Our priorities, our; time, resources, affections, attitudes, behaviours, etc, are to be in align-ment with what is pleasing to God and not the other way around. When you make his Word as the principles and ideas by which we build our lives upon, we are in the correct order that God had intended and created us for, from the very beginning. Thus it is pertinent and wise to always consider our ways, as to whether it is pleasing and glorifying to God. Are we serving in his Kingdom, and for his purpose, by reaching the lost, praying and being part of His Church?

Let our prayer be “Jesus be centre of my life!”

Who is the image of the invisible God, the firstborn of eve-ry creature: For by him were all things created, that are in heaven, and that are in earth, visible and invisible, whether they be thrones, or dominions, or principalities, or powers: all things were created by him, and for him: And he is before all things, and by him all things consist. And he is the head of the body, the church: who is the beginning, the firstborn from the dead; that in all things he might have the preeminence. Colossians 1:15-18

This is a blog post from Stanley Harvey, the Senior Pastor of the Pentecostals of Sydney.

Is Holiness Relevant For Today?

God’s command to the Israelites was, “Be ye holy, for I am holy” (Lev 20:7). Yet, the same command is repeated in the New Testament to born again believers, “Be ye holy, for I am holy” (1 Peter 1:16). Holiness was not just for the Old Testament people of God.

imageHoliness is important to God. In fact, holiness is the very essence of who God is.

So what does holiness mean? The basic meaning of the word holiness is to be ‘set apart’ or dedicated to God.

Sadly, being holy is not discussed very often in churches today because it seems to be outdated and too challenging to live out. It’s important to understand that holiness is not just a matter of what I do or don’t do which would then qualify me as being holy or not.

In fact, I believe obeying certain guidelines and rules would be ‘easier’ than actually having to explore what is inside of me in striving for holiness. Our Pastor mentioned the other day the Bible verse, our ‘heart is desperately wicked, who can know it?’ (Jer 17:9). That is where holiness occurs…in our heart…our mind, will and emotions.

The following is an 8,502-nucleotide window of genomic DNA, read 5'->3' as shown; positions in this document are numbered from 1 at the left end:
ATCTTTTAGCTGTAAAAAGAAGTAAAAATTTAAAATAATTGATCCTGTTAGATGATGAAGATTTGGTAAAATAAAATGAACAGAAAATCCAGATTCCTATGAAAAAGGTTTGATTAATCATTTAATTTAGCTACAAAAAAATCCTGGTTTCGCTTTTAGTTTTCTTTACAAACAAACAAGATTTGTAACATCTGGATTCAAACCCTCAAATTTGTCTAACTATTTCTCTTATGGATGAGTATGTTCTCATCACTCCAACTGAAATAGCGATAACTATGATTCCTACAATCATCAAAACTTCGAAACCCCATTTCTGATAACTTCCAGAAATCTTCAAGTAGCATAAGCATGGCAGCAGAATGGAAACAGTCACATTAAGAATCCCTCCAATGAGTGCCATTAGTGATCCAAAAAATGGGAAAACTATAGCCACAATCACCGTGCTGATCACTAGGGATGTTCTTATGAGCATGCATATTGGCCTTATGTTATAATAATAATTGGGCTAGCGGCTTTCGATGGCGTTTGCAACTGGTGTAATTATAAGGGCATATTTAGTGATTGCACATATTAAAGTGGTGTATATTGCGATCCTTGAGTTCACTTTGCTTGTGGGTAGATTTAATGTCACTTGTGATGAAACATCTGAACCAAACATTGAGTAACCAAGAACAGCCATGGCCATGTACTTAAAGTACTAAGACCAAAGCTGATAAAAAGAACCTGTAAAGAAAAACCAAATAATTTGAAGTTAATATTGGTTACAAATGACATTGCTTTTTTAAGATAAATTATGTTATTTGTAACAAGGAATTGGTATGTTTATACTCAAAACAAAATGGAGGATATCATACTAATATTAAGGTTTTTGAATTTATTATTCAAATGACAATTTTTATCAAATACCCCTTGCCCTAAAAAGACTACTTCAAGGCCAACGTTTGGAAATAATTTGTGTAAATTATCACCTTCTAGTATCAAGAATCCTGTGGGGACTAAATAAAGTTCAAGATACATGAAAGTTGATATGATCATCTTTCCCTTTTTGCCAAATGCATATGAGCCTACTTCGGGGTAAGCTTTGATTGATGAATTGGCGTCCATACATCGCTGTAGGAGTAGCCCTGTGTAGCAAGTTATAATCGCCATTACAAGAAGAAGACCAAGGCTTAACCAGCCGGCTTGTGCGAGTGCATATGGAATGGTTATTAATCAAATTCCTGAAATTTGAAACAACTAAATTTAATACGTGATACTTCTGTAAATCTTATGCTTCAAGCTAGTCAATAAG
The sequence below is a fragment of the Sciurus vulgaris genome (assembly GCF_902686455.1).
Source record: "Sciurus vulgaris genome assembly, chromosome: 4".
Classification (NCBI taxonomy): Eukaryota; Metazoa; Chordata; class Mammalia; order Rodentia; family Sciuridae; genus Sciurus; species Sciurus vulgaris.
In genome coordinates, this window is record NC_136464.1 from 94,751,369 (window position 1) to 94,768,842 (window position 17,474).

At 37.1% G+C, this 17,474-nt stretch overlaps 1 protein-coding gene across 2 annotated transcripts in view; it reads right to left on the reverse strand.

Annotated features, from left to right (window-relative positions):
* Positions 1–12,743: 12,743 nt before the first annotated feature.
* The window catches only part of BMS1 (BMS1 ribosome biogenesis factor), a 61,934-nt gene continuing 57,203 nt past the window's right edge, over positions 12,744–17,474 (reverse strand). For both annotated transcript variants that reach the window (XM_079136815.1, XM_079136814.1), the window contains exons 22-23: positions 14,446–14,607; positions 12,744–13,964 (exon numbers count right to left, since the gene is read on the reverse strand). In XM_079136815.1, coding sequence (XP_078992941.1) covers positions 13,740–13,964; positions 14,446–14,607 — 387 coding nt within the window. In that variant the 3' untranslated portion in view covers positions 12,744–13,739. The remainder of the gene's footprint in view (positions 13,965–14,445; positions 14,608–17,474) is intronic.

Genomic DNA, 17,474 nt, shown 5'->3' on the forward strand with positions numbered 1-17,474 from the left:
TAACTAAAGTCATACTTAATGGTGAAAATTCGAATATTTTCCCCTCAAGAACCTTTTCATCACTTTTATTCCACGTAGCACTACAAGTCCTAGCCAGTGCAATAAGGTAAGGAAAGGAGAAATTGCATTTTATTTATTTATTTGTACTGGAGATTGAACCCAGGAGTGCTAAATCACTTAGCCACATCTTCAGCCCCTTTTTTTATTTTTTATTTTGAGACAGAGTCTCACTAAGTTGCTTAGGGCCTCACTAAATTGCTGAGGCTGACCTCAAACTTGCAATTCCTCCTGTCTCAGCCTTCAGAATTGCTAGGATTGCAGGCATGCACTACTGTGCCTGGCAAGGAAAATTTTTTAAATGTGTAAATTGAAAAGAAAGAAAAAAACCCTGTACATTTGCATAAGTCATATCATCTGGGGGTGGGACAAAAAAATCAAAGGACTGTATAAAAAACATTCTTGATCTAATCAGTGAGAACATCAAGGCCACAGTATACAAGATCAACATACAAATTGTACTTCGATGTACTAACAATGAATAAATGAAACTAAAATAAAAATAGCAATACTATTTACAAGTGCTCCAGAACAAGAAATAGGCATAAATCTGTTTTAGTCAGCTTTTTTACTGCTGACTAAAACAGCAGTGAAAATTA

So in our pursuit of holiness, examining our heart against God’s holiness is the right place to start. God’s holiness is found in the Bible. When you start to read on the subject of holiness in the Bible, you see that holiness is much more than just being morally pure.  Morality is certainly part of holiness but that is not all that it is.

Holiness for you and I as believers is demonstrated through our day to day lives; our day to day behaviours including our thinking patterns.

God requires you and I to be set apart from the world. I don’t believe this means going and living on a compound somewhere away from society but rather that we live in the world by God’s standards and not the world’s standards. Marching to the beat of God’s drum rather than this world’s drum. In fact, when Jesus was on earth, He totally went against what the accepted religious believers lived and taught at that time. He was set apart.

If I am set apart – who am I set apart from?  God is asking you and I to be set apart from the value system of this world. So much of what the world projects today is self interest, self preservation and self promotion. Yet, the holiness that God teaches us is so different from this. God’s holiness teaches us to ‘in love prefer one another’ (Rom 12:1), ‘deny yourself’ (Mat 16:24) and ‘humble yourself before God’ (James 4:10).

Holiness is not like a garment that you can put on but rather it is something that is cultivated in our lives through the choices we make.  Choosing to spend time in prayer every day; reading and meditating on the Word of God every day; forgiving others; fellowshipping with other believers are the foundation of holiness.

Why is holiness so important?  Firstly, because holiness is important to God, it needs to be important to me.  I love God and I desire to obey His Word and please Him.

HolinessSecondly, the Bible says, “Follow peace with all men, and holiness, without which no man shall see the Lord,” (Heb 12:14).  So cultivating holiness in my life is imperative if I desire to be saved.

I don’t want to be like the Pharisees – Jesus said of them, “Ye are like unto whited sepulchres, which indeed appear beautiful outward, but are within full of dead men’s bones, and of all uncleanness,” (Mat 23:27).

I don’t just want to look the part on the outside but I want to be full of life (God’s power) and clean (through His righteousness) from the inside out!  How is that possible?  By allowing the Lord to cultivate in me His character.

Am I truly set apart from this world and dedicated to God and His Kingdom?  An interesting question to ask ourselves, don’t you think?

This is a post from Jena Grech, the Assistant Pastor of The Pentecostals of Sydney and author of “Fruitful in the Land of My Affliction”